My Four Criteria:
1. Uses all wipe-able food-safe fabrics, either water-proof or water-resistant.
2. Utilizes a fold-over tab and does not require zippers or aplix. (This was a big requirement for my husband)
3. Uses fun, affordable, accessible fabrics.
4. Can be created by a novice sewer.
I found so many fantastic patterns from talented women on blogs, through Pinterest links, and sewing sites. I quickly learned that "food-safe" is a debatable term and that fun and affordable water-resistant fabrics are not easy to come by. I discovered patterns using laminated cotton, PUL, and cotton. I found fold over tabs, but not with boxed corners or a inside that could be pulled out to wash. I ran across box corners and the perfect insides, but with velcro.
Since, I couldn't find the ideal pattern, I played around with different fabrics and prototypes, flipping fabrics, ripping seams, bringing different options to Tim for his input. I wanted to use laminated cotton, but at $12 to $14 a yard and only laminated on one side, it was a bit pricey for my project. Laminating my own fabric seemed like the prefect, affordable choice, but proved too stiff and unforgiving for my needs.
Here are a few of my initial tries:
Some people might have given up at this point, but I was on a creative high. I also recognized how quickly my family is plowing through the Costco sized box of sandwich bags I purchased and the financial and environmental impacts of this wasteful practice.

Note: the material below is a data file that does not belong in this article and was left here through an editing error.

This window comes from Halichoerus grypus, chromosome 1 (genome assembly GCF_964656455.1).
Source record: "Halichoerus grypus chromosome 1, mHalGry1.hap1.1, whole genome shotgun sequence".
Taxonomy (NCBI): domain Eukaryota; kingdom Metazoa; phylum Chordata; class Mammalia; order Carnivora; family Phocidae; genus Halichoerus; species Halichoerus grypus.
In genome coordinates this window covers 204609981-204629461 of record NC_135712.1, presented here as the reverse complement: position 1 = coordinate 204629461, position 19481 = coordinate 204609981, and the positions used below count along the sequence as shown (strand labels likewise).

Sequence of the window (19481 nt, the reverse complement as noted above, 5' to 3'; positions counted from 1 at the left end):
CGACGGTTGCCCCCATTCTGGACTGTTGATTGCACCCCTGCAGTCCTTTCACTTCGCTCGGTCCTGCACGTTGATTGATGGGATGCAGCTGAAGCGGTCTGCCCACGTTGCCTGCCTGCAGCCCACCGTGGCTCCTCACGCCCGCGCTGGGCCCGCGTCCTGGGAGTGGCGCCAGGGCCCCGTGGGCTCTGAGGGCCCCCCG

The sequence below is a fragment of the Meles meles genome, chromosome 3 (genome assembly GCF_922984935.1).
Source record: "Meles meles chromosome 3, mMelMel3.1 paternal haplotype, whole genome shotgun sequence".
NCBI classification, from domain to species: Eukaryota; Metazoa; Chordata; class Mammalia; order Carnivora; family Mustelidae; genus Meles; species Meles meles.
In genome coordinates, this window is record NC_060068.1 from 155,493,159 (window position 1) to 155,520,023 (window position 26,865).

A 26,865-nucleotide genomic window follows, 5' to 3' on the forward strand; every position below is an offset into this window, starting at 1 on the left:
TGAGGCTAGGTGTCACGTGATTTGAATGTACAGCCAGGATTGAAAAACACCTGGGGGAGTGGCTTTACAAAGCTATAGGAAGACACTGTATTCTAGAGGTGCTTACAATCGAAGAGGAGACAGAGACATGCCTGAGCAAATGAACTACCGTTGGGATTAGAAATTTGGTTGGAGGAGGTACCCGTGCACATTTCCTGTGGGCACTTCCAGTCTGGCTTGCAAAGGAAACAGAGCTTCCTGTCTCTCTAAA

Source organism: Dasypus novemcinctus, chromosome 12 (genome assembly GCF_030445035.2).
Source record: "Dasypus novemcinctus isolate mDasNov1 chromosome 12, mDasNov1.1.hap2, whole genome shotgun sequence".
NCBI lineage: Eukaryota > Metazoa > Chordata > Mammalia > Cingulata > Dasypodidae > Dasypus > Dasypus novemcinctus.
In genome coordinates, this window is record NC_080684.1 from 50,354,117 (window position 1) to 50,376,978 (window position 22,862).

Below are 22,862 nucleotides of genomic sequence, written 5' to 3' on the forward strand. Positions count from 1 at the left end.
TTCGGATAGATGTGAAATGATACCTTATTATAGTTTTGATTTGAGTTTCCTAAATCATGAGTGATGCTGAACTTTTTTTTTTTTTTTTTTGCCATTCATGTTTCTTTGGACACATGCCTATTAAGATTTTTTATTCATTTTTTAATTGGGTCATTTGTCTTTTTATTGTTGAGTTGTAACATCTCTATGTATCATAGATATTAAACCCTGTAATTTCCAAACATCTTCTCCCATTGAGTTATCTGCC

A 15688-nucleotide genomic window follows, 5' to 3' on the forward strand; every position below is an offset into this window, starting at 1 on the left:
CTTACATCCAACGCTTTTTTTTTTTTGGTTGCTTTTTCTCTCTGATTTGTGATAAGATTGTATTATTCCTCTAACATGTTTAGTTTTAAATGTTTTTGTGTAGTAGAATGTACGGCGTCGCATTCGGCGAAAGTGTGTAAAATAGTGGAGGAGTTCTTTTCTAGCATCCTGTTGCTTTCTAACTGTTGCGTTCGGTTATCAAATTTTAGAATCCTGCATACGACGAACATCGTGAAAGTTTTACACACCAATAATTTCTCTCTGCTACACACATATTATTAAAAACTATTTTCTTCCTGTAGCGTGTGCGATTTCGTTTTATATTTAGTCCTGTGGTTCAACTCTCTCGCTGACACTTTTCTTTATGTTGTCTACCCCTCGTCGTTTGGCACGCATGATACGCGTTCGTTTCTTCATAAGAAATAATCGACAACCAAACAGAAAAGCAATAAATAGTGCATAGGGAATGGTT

MotivationDid you know?
* Lunchtime trash is second only to office paper as the leading source of school waste, according to Green Teach Magazine, 2004. (Reusit.com)
*RecycleWorks.org estimates that an individual using a disposable lunch generates 4-8 ounces of garbage each day, which can add up to as much as 100 pounds of trash per year.
*Families spend $85 a year on disposable sandwich bags.
According to Wastefreelunches.org, eliminating disposable packaging and single serving items can save families $250 a year.
So, I kept at it, nearly there countless times. I quickly learned that safety pins are a lifesaver in pattern making, allowing for fiddling without the agony of ripping seams.
The best moment came when I decided to use rip stop nylon as the water resistant inner layer, still hoping that laminated cotton would work on the outside. I visited JoAnn Fabrics and found the rip stop nylon. Right next to it, I discovered Olefin 100%, the fabric used to make reusable grocery bags. At $2.99 a yard and with "wipe clean" written clearly on the care instructions, I couldn't wait to try it for the outside fabric! Only 2 fabric choices were available, but I decided to give it a try. I purchased 4 yards of fabric, 2 of each fabric choice, and used 50% off coupons on all of them, making the cost just over $10.
Then, I finally created this sandwich bag pattern using scrap fabric and safety pins
I created the bag using my preferred fabrics and experimented with larger boxed corners, accidentally discovering the ideal snack bag base. While I plan to mini snack sized bags in the future, I'm thrilled to begin using these two patterns with my family today.
Reusable Fold-Over Tab Sandwich and Snack Bag Pattern
I've included my pattern in this post, but you can also go here to download a PDF version for personal use. I hope these patterns help your family save money and produce less waste! If you use this pattern, I'd love for you to link up and share your creations.